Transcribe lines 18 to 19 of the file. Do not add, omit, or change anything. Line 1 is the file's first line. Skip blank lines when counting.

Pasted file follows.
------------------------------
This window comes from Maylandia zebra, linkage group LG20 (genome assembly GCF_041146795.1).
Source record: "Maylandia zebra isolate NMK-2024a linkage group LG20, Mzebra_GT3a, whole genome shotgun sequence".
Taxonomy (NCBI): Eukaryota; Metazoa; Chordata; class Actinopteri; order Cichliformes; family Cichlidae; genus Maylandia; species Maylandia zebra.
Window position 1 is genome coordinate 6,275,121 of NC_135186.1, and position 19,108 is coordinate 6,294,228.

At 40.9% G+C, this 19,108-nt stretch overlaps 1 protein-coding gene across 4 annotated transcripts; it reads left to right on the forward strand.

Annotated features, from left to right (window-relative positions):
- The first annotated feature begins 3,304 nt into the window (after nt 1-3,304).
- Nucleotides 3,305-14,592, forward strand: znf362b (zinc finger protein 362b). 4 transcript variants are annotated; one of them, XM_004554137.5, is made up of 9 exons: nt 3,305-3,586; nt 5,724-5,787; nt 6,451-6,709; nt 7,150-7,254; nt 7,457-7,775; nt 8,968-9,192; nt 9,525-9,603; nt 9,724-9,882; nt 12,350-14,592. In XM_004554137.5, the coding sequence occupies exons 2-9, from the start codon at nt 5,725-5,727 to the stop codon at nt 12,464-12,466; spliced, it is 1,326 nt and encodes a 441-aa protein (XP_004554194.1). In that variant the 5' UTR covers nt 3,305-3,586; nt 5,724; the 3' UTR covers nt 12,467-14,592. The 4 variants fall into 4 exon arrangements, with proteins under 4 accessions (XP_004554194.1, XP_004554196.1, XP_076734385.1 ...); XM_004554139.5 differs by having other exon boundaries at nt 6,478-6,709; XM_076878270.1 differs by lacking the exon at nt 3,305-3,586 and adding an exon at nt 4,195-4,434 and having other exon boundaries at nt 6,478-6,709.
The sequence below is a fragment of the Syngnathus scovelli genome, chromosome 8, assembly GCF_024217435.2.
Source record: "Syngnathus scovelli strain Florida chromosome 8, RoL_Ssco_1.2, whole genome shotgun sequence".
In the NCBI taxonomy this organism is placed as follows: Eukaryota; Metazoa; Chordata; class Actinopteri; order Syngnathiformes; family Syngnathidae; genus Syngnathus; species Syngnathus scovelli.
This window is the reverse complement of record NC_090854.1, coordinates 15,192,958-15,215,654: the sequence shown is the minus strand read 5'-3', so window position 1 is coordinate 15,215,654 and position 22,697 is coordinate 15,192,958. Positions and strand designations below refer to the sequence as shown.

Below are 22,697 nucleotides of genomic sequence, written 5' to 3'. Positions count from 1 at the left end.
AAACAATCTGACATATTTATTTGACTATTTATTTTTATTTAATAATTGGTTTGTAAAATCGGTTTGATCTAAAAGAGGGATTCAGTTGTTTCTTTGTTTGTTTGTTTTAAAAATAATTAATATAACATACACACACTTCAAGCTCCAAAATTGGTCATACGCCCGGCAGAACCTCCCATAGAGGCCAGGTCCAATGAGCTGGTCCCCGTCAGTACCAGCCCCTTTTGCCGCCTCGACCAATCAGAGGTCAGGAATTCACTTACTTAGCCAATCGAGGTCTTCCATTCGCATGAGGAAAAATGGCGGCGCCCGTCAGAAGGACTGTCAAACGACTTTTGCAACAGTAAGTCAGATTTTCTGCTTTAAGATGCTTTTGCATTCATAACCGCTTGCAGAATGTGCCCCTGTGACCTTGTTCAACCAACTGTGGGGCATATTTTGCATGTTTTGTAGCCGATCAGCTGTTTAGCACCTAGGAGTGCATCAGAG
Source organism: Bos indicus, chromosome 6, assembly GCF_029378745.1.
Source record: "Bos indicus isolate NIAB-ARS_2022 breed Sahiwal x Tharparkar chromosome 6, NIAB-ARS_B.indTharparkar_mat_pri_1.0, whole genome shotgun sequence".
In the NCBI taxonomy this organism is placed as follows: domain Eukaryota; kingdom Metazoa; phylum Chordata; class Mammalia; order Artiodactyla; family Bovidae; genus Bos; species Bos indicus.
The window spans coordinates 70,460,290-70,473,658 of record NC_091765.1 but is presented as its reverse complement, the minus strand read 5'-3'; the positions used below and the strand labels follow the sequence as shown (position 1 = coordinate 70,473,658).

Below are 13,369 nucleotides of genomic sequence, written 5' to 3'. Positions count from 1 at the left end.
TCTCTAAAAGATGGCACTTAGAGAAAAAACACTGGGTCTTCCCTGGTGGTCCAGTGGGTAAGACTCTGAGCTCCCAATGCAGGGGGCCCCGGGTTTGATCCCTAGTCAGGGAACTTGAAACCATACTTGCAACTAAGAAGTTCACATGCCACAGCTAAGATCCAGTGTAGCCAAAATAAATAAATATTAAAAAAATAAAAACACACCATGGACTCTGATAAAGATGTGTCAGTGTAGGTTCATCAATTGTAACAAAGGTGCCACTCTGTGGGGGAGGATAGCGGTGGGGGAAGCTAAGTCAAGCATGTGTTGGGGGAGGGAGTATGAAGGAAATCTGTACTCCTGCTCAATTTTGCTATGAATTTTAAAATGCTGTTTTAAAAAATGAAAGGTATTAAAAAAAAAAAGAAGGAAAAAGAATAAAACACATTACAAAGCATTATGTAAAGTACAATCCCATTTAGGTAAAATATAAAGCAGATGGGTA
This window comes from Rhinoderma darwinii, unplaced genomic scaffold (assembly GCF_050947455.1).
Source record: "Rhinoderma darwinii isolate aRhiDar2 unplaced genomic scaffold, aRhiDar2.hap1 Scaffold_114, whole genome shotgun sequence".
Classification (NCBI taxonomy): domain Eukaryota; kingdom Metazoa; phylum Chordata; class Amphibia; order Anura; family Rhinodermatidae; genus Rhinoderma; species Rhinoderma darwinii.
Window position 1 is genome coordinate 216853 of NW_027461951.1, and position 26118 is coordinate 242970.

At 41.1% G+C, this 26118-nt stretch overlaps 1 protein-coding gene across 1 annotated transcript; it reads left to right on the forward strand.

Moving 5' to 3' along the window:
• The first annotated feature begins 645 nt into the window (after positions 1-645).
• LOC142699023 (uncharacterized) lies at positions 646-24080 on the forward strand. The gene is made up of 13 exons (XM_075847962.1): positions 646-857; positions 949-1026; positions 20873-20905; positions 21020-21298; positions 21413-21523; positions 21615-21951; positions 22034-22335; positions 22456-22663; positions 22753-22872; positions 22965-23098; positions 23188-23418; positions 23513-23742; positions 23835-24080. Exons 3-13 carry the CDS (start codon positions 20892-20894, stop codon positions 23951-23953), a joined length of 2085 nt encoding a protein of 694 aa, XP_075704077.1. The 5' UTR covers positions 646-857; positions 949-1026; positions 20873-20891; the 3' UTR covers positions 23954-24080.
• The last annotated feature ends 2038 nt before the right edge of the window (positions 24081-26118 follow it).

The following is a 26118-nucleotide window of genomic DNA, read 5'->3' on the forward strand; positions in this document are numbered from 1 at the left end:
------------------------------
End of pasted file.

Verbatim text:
The window spans coordinates 70,460,290-70,473,658 of record NC_091765.1 but is presented as its reverse complement, the minus strand read 5'-3'; the positions used below and the strand labels follow the sequence as shown (position 1 = coordinate 70,473,658).

Below are 13,369 nucleotides of genomic sequence, written 5' to 3'. Positions count from 1 at the left end.